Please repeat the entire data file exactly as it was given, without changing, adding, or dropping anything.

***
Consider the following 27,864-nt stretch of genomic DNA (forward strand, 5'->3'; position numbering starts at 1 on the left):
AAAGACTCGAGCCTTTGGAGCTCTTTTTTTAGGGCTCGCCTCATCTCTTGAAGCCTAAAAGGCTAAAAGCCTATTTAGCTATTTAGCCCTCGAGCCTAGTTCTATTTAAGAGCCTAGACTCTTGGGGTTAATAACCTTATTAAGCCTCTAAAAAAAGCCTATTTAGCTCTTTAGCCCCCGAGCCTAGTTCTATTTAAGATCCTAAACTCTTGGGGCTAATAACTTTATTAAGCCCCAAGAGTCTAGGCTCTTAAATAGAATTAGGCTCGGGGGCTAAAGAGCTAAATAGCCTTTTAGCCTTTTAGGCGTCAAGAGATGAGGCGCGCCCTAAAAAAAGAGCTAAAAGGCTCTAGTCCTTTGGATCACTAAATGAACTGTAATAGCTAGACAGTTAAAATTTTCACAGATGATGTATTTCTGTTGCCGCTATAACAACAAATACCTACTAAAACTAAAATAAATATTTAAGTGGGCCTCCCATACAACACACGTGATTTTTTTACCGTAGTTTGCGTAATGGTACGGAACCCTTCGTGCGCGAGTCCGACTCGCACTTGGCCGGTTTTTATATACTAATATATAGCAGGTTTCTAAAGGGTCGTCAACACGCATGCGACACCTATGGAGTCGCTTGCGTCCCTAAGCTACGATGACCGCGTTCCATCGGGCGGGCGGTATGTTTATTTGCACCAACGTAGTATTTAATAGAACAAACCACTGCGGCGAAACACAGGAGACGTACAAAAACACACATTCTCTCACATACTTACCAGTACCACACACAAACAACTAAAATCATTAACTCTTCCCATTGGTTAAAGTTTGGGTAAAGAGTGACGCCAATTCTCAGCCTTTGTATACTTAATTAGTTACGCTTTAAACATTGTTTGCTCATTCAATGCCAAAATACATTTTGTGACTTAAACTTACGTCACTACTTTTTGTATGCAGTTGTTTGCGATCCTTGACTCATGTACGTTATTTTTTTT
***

Consider the following 27,864-nt stretch of genomic DNA (forward strand, 5'->3'; position numbering starts at 1 on the left):
AAAGACTCGAGCCTTTGGAGCTCTTTTTTTAGGGCTCGCCTCATCTCTTGAAGCCTAAAAGGCTAAAAGCCTATTTAGCTATTTAGCCCTCGAGCCTAGTTCTATTTAAGAGCCTAGACTCTTGGGGTTAATAACCTTATTAAGCCTCTAAAAAAAGCCTATTTAGCTCTTTAGCCCCCGAGCCTAGTTCTATTTAAGATCCTAAACTCTTGGGGCTAATAACTTTATTAAGCCCCAAGAGTCTAGGCTCTTAAATAGAATTAGGCTCGGGGGCTAAAGAGCTAAATAGCCTTTTAGCCTTTTAGGCGTCAAGAGATGAGGCGCGCCCTAAAAAAAGAGCTAAAAGGCTCTAGTCCTTTGGATCACTAAATGAACTGTAATAGCTAGACAGTTAAAATTTTCACAGATGATGTATTTCTGTTGCCGCTATAACAACAAATACCTACTAAAACTAAAATAAATATTTAAGTGGGCCTCCCATACAACACACGTGATTTTTTTACCGTAGTTTGCGTAATGGTACGGAACCCTTCGTGCGCGAGTCCGACTCGCACTTGGCCGGTTTTTATATACTAATATATAGCAGGTTTCTAAAGGGTCGTCAACACGCATGCGACACCTATGGAGTCGCTTGCGTCCCTAAGCTACGATGACCGCGTTCCATCGGGCGGGCGGTATGTTTATTTGCACCAACGTAGTATTTAATAGAACAAACCACTGCGGCGAAACACAGGAGACGTACAAAAACACACATTCTCTCACATACTTACCAGTACCACACACAAACAACTAAAATCATTAACTCTTCCCATTGGTTAAAGTTTGGGTAAAGAGTGACGCCAATTCTCAGCCTTTGTATACTTAATTAGTTACGCTTTAAACATTGTTTGCTCATTCAATGCCAAAATACATTTTGTGACTTAAACTTACGTCACTACTTTTTGTATGCAGTTGTTTGCGATCCTTGACTCATGTACGTTATTTTTTTT